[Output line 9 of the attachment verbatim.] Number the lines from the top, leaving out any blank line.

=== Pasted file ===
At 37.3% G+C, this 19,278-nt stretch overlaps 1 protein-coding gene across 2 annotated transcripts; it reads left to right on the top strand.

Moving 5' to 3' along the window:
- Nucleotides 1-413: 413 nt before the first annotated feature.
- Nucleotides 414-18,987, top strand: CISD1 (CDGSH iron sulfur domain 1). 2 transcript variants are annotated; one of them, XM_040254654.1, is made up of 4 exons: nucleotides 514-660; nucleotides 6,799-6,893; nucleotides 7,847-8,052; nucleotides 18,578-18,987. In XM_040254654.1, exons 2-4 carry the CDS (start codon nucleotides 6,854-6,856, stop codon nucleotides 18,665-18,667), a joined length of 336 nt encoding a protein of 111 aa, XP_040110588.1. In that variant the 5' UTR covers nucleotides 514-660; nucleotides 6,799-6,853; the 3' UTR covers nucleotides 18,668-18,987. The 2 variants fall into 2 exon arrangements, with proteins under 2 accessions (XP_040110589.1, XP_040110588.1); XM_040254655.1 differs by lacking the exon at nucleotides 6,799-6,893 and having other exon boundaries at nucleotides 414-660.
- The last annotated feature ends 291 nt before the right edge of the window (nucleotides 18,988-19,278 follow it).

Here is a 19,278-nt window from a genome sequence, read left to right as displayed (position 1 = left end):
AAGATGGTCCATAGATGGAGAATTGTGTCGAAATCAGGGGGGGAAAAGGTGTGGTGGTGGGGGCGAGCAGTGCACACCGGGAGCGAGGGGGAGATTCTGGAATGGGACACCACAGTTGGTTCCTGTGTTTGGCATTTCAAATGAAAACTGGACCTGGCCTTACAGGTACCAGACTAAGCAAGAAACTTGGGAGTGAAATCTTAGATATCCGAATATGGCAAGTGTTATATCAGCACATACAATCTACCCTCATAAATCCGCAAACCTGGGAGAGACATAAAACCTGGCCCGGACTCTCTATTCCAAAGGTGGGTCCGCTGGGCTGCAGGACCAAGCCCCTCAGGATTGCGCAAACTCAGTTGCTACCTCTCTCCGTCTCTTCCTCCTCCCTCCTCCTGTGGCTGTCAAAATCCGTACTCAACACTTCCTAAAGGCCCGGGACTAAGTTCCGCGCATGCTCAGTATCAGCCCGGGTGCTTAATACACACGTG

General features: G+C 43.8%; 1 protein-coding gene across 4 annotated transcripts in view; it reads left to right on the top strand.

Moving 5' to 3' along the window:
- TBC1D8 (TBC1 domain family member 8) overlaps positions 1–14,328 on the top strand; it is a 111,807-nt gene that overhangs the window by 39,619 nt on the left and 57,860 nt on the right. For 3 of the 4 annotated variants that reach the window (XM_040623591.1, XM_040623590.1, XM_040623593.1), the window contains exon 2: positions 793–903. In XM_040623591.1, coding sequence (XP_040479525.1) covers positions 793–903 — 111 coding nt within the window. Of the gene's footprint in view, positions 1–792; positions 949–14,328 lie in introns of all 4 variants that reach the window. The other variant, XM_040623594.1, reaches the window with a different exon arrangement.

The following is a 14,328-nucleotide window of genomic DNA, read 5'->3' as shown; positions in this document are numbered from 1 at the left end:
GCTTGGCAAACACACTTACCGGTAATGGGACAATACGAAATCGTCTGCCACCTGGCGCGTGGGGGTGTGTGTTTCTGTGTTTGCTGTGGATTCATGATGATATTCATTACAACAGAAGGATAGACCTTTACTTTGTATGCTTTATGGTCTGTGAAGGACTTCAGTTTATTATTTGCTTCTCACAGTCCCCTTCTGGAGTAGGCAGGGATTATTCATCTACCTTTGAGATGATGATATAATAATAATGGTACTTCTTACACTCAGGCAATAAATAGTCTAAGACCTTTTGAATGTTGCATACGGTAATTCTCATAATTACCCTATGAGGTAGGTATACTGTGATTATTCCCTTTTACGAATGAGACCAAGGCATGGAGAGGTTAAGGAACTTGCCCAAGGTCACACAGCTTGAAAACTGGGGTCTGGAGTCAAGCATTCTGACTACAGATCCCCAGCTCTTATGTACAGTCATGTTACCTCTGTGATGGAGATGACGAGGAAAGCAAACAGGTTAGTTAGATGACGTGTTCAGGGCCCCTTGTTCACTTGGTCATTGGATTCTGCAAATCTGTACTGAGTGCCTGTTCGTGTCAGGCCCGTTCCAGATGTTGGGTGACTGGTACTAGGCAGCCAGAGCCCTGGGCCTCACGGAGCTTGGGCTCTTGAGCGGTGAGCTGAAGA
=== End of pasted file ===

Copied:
Moving 5' to 3' along the window: